BYU Students Share Letters & Reflections on Scripture  

BYU (Brigham Young University) is operated by The Church of Jesus Christ of Latter-day Saints, often mistakenly called the “Mormon Church.”  As part of their undergraduate coursework, BYU students take multiple semesters of spiritually uplifting, stimulating religion classes.

In this series (see below), students enrolled in scripture study classes have shared their thoughts, insights, and reflections on the Book of Mormon in the form of letters to someone they know. We invite you to take a look at their epiphanies and discoveries as they delve into the scriptures.

In publishing these, we fulfill their desire to speak to all of us of the relevance, power and beauty of the Book of Mormon, a second witness of Jesus Christ and complement to the Bible. The Book of Mormon includes the religious history of a group of Israelites who settled in ancient America.  (The names they use are those of prophets who taught the Book of Mormon peoples to look forward to the coming of Christ—Nephi, Lehi, Alma, Helaman, and other unfamiliar names.  We hope those names will become more familiar to you as you read their inspiring words and feel the relevance and divinity of their messages through these letters.)

Let us know if you’d like to receive your own copy of the Book of Mormon, and/or if these messages encourage and assist you spiritually as well.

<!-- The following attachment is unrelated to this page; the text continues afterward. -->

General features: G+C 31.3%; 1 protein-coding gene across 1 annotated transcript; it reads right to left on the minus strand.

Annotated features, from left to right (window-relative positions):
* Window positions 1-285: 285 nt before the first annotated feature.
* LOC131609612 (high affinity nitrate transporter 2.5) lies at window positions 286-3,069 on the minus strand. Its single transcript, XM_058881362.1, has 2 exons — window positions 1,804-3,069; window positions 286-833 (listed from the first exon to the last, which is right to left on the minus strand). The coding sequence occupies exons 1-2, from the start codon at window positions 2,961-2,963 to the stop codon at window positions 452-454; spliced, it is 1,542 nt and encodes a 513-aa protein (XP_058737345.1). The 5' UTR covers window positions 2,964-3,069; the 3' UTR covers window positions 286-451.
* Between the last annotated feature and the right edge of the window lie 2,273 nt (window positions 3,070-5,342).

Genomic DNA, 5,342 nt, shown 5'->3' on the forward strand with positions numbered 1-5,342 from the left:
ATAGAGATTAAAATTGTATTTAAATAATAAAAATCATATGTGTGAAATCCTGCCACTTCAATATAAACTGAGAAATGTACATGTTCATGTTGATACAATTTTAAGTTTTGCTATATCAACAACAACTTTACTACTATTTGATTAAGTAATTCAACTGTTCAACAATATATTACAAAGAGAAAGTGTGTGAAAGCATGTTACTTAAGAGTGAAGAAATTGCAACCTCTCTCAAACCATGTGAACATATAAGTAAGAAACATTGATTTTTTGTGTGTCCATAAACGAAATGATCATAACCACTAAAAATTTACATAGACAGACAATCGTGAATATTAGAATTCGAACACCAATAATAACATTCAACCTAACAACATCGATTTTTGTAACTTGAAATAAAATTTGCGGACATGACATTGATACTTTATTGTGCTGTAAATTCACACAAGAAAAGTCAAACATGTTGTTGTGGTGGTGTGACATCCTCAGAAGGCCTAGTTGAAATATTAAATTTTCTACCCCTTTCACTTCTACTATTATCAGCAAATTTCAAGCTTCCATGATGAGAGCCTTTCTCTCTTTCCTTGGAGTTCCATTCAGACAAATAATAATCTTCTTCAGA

Mormon Reflections on the Word: Reaching our Potential

This week in Book of Mormon we finished 3 Nephi and have started Mormon (which is the person for whom the Book of Mormon is named). By this time in the story, about 300 years have passed since Christ visited after His Resurrection. Enter Mormon. He’s 10 years old. At this young age, the man who oversaw the records that would become the entire Book of Mormon chose Mormon to be the next caretaker of the record (Mormon 1:2-4). At age 16, he was voted to lead the armies of the Nephites (Mormon 2:1). At around age 24, he started to write his portion of the Book of Mormon while he abridged the Nephite record.


Many people question whether it’s a good idea to send out young men and women from age 18-25 to be official ambassadors for The Church of Jesus Christ of Latter-day Saints. Many missionaries and future missionaries question whether their age/experience/maturity is enough. Mormon shows us that we can accomplish great things while we are young. 1 Timothy 4:12 reads, “Let no man despise thy youth, but be thou an example of the believers.” It’s really easy to feel inadequate, to think that “certainly there is someone more (qualified, experienced, talented).” At any age, I believe that we have purpose. At any age, I believe that we can accomplish great things, just like Mormon.

But how do we get there? How can we know how to reach our true full potential? As an oboist, I spend a lot of time reed making. I know what a good reed looks like and sounds like. I know how it’s supposed to feel when I play it and what pitches it should be able to play on its own. The unfinished reed, however, has a mind of its own. Some insist on being too stiff, warped, “shreddy,” or soft. Some will refuse to settle into a correct opening size. I know that a small piece of cane has the potential to become a beautiful instrument if it will just be willing to comply and react well to my crafting. We are the same way. Our potential is fully known by our Maker, and He knows the most effective way of getting us there. He has a plan for us, and He knows when we are ready to be instruments.

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